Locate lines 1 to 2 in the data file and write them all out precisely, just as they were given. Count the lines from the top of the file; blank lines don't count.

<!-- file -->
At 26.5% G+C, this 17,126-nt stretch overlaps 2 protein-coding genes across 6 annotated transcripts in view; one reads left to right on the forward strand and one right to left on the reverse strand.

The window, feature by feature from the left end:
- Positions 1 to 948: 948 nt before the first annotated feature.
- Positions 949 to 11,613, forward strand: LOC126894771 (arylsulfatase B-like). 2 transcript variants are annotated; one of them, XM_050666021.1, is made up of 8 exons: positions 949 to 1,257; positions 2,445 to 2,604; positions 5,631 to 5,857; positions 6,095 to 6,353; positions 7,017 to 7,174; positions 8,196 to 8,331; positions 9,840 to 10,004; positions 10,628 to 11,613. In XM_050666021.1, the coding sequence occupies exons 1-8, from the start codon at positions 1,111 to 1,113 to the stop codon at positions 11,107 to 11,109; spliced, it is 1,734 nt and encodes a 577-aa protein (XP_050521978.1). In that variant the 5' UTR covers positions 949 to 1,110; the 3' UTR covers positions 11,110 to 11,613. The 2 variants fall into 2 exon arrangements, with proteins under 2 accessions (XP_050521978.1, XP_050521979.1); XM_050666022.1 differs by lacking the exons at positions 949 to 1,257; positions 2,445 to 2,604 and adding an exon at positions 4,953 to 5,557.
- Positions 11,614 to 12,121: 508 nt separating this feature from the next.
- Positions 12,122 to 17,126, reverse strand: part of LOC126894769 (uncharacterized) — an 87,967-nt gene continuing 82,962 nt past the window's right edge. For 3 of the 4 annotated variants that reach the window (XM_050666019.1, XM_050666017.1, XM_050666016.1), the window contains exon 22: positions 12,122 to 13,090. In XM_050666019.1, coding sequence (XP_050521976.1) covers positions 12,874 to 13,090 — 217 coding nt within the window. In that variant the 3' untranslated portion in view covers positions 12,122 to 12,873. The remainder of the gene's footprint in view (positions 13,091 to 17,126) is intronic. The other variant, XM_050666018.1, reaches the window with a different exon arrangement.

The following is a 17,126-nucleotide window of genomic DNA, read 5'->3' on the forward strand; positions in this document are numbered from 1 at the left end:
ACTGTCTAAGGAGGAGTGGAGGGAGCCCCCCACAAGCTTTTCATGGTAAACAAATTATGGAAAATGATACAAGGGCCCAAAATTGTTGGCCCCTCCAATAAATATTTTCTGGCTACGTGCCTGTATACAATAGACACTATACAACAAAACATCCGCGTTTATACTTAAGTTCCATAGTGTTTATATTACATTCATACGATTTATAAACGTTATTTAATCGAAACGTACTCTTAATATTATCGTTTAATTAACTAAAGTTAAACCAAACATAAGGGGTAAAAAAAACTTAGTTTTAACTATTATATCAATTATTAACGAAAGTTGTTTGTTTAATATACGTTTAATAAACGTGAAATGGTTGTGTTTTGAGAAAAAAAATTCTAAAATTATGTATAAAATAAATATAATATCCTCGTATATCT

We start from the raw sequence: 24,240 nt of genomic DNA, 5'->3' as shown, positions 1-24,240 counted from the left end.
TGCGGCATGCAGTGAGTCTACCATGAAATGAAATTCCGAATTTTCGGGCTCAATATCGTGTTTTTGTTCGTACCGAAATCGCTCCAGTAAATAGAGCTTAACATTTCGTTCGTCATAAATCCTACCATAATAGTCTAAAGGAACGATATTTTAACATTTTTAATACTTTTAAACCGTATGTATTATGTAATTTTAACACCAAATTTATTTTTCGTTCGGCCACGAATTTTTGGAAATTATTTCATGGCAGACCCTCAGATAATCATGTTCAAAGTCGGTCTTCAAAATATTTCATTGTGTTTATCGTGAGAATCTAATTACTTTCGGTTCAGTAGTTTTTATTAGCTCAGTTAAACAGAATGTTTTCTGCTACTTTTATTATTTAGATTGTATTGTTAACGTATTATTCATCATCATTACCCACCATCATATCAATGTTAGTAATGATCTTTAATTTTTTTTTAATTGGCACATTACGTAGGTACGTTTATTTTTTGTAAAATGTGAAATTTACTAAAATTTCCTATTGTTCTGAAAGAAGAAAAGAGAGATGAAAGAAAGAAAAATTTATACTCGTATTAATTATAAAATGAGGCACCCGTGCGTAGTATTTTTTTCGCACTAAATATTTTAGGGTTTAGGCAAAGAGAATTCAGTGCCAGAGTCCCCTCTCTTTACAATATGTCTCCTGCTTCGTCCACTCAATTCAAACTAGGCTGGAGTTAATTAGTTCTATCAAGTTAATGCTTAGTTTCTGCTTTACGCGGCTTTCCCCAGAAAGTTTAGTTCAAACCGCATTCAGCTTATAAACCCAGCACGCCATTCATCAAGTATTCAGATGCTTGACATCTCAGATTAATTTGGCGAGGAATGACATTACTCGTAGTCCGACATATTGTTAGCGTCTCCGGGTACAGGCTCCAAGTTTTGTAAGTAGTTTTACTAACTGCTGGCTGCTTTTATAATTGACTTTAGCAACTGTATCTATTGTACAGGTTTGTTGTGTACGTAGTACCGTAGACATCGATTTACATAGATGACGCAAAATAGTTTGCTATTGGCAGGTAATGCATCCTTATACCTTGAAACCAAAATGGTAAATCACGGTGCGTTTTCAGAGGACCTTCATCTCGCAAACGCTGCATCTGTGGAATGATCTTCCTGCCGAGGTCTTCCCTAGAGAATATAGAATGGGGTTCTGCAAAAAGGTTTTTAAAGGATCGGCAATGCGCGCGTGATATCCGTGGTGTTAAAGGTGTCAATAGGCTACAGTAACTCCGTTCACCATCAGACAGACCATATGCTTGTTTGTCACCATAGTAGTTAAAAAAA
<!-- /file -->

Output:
At 26.5% G+C, this 17,126-nt stretch overlaps 2 protein-coding genes across 6 annotated transcripts in view; one reads left to right on the forward strand and one right to left on the reverse strand.

The window, feature by feature from the left end: